After you nail down your target audience and infographic purpose, your next step is to gather the “info” (information) part of your infographic. Keep in mind that the data and information you share are the foundation of a compelling infographic.
Follow these steps to collect relevant and reliable information for your infographic:
- Consult open source databases. Go to a local library or browse sites of government agencies.
- Explore websites that end in .edu, .org, and .gov. These are typically educational institutions, nonprofit organizations, and government agencies. The data presented on these websites are generally credible and authoritative.
- Conduct in-person interviews or create a survey.
- Check for relevance and collect up-to-date information.
- Understand the intent of your source and find out if it’s an opinion or a fact.
4. Choose the type of infographic.
As mentioned earlier, there are different types of infographics to choose from. Each type has its purpose, format, and way of displaying information.
For example, timeline infographics can either be presented vertically or horizontally. Meanwhile, comparison infographics are often presented in vertical format.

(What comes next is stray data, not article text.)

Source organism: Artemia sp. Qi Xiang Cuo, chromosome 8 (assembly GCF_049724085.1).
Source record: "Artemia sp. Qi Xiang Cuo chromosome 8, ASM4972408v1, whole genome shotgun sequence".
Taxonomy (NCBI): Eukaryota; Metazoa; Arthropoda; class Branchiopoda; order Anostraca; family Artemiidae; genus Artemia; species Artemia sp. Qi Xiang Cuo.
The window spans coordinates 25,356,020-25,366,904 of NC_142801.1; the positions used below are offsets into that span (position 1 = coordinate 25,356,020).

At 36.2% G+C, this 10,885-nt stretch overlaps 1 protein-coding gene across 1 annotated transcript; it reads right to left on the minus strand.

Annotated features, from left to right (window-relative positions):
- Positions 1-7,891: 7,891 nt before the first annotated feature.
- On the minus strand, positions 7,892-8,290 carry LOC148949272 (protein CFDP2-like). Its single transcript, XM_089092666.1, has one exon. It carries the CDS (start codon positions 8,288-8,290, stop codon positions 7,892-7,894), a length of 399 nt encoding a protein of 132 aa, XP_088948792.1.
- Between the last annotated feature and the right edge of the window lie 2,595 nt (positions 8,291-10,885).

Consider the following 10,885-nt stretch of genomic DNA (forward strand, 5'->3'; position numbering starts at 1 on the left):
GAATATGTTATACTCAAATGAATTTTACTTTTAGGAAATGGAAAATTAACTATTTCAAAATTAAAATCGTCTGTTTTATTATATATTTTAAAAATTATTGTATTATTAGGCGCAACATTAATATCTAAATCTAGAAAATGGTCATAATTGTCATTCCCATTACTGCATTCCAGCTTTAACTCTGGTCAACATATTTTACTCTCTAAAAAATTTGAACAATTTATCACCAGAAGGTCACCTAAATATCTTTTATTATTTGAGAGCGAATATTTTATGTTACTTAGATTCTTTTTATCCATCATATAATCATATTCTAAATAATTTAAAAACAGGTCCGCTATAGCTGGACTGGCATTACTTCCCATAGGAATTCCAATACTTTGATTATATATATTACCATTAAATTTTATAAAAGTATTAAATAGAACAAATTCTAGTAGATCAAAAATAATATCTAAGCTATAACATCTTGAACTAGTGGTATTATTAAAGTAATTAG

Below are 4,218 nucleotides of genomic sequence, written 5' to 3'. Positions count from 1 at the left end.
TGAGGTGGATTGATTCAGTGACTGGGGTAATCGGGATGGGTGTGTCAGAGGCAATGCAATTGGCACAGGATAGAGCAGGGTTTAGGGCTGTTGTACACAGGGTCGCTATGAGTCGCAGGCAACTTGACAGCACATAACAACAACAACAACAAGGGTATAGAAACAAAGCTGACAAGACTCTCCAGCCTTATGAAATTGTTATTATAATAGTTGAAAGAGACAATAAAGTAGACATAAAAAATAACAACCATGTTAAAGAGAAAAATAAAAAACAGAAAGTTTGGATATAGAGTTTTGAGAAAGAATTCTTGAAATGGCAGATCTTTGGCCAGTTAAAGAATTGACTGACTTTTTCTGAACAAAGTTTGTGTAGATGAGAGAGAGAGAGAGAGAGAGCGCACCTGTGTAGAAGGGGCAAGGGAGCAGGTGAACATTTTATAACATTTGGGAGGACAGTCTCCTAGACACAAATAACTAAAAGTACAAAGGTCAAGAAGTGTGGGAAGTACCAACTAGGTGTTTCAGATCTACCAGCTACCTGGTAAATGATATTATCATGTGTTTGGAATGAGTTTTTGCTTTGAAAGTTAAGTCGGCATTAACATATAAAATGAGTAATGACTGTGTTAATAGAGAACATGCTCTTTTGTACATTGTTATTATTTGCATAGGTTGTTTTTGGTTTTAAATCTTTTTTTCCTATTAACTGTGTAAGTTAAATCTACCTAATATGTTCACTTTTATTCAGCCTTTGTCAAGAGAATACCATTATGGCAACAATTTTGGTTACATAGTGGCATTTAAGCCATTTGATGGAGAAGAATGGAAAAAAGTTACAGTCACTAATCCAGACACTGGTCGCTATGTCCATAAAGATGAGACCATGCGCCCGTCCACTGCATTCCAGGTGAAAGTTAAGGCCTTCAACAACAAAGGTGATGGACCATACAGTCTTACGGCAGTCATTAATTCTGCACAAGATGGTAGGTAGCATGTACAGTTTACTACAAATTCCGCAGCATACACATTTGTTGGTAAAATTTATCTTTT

Knowing how your infographic would look will help you pick the right infographic template.
5. Create a logical hierarchy.
Create a logical hierarchy in your infographic by planning its structure. Writing for an infographic is not the same as writing content for a blog post or an academic paper.
Before you start making your infographic, write your content either in Word or in a Google Doc. This will give you an overview of your infographic content and you can switch data around without editing your infographic.
Your infographic should contain the following elements:
- Body Content
6. Pick and customize a template.
The best part about making infographics these days is you don’t have to start from scratch. For example, you can browse through Piktochart’s infographic template collection and pick the suitable template based on your infographic goals and the type of information you’re about to present.
From timeline infographic templates to infographic resumes you can customize, all it takes is a few clicks to tailor it to your preferences. You can also mix and match colors as needed. Before you know it, you’re all set!
An added benefit of infographic templates is you can reuse and repurpose your infographic templates. This is particularly useful when you create reports or graphics that have to be updated regularly.
7. Download your infographic.
After all the hard work, you’re ready to download, embed, and share your infographic. Before you download and say “that’s a wrap!”, you have to:
- Check the validity of your sources.
- Double-check for typos and grammar errors.
- Have someone go over your infographic and ask for feedback.
With Piktochart, there are many download options to choose from, whether you’re planning to share your infographic online or offline.
Now go make your best infographic ever
When you put information and share data in front of your audience, you are requiring them to process information. Infographics help your audience accomplish this goal more effectively.
Get started with your first infographic today. Sign up for a free Piktochart account.